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Geoff Riley's curator insight, November 11, 2015 3:19 PM

I know lots of you are following this takeover as part of your business economics work. This discussion focuses on two key aspects of corporate mating - namely the search for cost-cutting and revenue synergies. Costs are like toe-nails, they need to be clipped constantly. How big will the economies of scale be for horizontal integration of two brewing giants?

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Non-price competition: Is Lidl ready for an upmarket rebrand?

Non-price competition: Is Lidl ready for an upmarket rebrand? | Economics of Work and Leisure - F583 | Scoop.it
In attempting to lure upmarket customers from Waitrose and M&S, 150 of the group’s 629 stores will be refitted with modern touches

Via Geoff Riley
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Geoff Riley's curator insight, November 15, 2015 2:38 PM

Lidl is spending hundreds of millions of pounds refitting and effecting a rebrand of many of their UK stores. Are they trying to move upmarket, moving from the no-frills approach to something approaching the Waitrose/M&S experience? The subtle changes of font and colour and eerily familiar for those of us who take their Waitrose bags to any supermarket we shop at!

markkennedy8's curator insight, November 15, 2015 3:23 PM

Good article for market competition type.

MKY

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Horizontal Integration: Marriott agrees $12.2bn merger with Sheraton hotels owner

Horizontal Integration: Marriott agrees $12.2bn merger with Sheraton hotels owner | Economics of Work and Leisure - F583 | Scoop.it

HorziontCash and stock tie-up between Starwood and Marriott will create world’s largest hotelier with 5,500 properties and more than 1.1m rooms


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Geoff Riley's curator insight, November 16, 2015 5:05 PM

A BIG merger in the global hotel industry. Hotel group International is buying rival hotel chain Starwood Hotels for $12.2 billion. It'll now become world's largest hotelier. As usual, look behind the headlines for some of the cost and revenue synergies that the deal is "expected" to create. According to the Guardian article, the groups said the tie-up would provide substantial economies of scale. The transaction is valued at $72.08 per Starwood share, representing a premium of about 19% on the share price before the merger rumours surfaced. 

Dan Martin's curator insight, November 18, 2015 4:33 PM

Growth of firms and horizontal integration. Another great example for you to supplement the theory with.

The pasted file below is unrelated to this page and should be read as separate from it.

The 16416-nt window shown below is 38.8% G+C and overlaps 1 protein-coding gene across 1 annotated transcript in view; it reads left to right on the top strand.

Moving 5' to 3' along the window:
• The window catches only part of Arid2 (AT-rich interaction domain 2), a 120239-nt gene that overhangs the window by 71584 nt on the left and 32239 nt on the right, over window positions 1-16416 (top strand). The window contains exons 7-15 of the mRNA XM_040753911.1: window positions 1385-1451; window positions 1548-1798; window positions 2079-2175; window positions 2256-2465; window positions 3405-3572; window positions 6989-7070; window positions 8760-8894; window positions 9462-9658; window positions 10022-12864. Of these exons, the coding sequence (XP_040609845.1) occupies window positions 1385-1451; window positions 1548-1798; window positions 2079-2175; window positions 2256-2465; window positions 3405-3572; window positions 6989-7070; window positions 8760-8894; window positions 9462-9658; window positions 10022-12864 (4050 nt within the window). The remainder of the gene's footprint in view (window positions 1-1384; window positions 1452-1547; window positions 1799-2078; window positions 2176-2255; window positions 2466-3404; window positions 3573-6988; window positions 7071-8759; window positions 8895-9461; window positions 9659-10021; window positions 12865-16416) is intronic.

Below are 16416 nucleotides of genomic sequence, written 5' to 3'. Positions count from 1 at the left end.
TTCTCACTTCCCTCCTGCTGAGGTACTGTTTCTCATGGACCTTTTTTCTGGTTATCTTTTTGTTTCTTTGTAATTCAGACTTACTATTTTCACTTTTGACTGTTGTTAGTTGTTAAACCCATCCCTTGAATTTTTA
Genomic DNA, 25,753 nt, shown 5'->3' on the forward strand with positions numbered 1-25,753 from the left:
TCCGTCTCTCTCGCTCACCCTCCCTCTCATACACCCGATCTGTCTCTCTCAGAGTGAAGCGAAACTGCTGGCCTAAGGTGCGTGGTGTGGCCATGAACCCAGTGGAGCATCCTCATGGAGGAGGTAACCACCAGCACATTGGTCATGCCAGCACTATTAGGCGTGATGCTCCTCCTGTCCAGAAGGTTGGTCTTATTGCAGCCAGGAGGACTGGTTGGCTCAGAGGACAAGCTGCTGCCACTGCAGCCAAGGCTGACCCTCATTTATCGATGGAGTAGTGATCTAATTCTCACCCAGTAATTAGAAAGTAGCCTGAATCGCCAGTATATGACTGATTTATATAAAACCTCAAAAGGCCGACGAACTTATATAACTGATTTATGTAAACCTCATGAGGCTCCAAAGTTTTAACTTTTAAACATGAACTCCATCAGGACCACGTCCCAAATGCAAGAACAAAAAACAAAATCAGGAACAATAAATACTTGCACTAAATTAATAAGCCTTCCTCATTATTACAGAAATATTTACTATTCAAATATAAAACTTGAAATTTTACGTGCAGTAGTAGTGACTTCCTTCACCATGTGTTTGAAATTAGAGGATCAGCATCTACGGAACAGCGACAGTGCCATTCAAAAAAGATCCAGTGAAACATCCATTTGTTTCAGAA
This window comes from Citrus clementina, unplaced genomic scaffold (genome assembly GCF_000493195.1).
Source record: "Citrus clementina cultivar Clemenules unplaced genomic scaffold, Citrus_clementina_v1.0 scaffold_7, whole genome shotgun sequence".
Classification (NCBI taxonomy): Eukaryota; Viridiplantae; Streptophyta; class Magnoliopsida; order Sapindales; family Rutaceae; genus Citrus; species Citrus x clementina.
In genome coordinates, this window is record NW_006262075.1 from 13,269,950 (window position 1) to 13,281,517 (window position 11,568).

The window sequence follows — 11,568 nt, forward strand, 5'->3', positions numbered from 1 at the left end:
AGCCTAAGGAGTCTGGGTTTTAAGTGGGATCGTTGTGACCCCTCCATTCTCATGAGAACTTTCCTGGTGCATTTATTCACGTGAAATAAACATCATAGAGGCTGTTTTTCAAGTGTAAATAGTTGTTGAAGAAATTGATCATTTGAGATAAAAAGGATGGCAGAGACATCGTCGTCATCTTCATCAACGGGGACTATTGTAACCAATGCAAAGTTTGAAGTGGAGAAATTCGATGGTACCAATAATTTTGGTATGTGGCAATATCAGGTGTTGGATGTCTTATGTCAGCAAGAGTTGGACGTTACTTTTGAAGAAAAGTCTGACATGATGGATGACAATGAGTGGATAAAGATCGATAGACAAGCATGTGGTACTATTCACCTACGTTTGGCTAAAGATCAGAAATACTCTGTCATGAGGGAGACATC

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Sunk costs: Redcar owner loses £530m on steel plant liquidation

Sunk costs: Redcar owner loses £530m on steel plant liquidation | Economics of Work and Leisure - F583 | Scoop.it
The bankrupt Thai owner of the Redcar steelworks has said that it lost almost £530m from the liquidation of the Teesside steelworks.

Via Geoff Riley
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Geoff Riley's curator insight, November 17, 2015 1:19 PM

Sunk costs are costs that cannot be recovered if a business closes down a plant or leaves a market. This is a prime example for your economics notes.

Dan Martin's curator insight, November 18, 2015 4:32 PM

Great example of sunk costs. Remember these are cost that can't be recovered if the firm leaves the market. Here the specialist machinery and equipment is no use outside steel production and given the state of the market no buyers seem likely for the surplus equipment.

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A simple way to show the pay gap between CEOs and ordinary workers | Economics | tutor2u

Top-paid British executives have salaries over 180 times larger than ordinary worker and I was quite taken by this very straightforward way of visualising the c
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Will Lidl’s living wage smash the UK’s low-pay cartel? | Aditya Chakrabortty

Will Lidl’s living wage smash the UK’s low-pay cartel? | Aditya Chakrabortty | Economics of Work and Leisure - F583 | Scoop.it
Corporations reward a tiny clique with millions, then deny decent salaries to ordinary workers. But the British model of doing business is now threatened by the radical act of a cut-price retailer
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Unequal pay: the life cycle of a woman's earning power

Unequal pay: the life cycle of a woman's earning power | Economics of Work and Leisure - F583 | Scoop.it
From birth to retirement, 12 milestones that define and determine inequality for women
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Adapt or die: the new challenge facing UK manufacturers

Adapt or die: the new challenge facing UK manufacturers | Economics of Work and Leisure - F583 | Scoop.it
Falling oil prices, budget cuts and China's slowdown present a triple challenge for Britain's makers. How will they adapt to the new environment?

Via Graham Watson
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Graham Watson's curator insight, November 1, 2015 6:43 PM

The Telegraph again writing well about the current state of the UK economy - and it suggests that the UK can cope, but that this isn't the case for all firms.

 

But the best line is probably the following: "A report commissioned by the Government in 2013 highlighted that almost all forms of industrial subsidies resulted in “almost unmitigated failure”. That says an awful lot...

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Benefits of Vertical Integration: BP – why a low oil price isn’t all bad news

Benefits of Vertical Integration: BP – why a low oil price isn’t all bad news | Economics of Work and Leisure - F583 | Scoop.it
Profits might be lower, but collapsing energy prices also have an upside for oil giants.

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Geoff Riley's curator insight, November 3, 2015 5:15 AM

Upstream revenues hit by a sustained period of low global oil prices but downstream input costs also falling - two sides of the story for a vertically integrated BP that is still adjusting to the fall out from the Gulf of Mexico disaster.

Rebecca Clark's curator insight, September 21, 12:58 PM

Vertical Integration

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Price Discrimination in Action: The future of personalised pricing

Price Discrimination in Action: The future of personalised pricing | Economics of Work and Leisure - F583 | Scoop.it
As the blurring of the online and offline worlds continues, retailers must be transparent about the rise of targeted pricing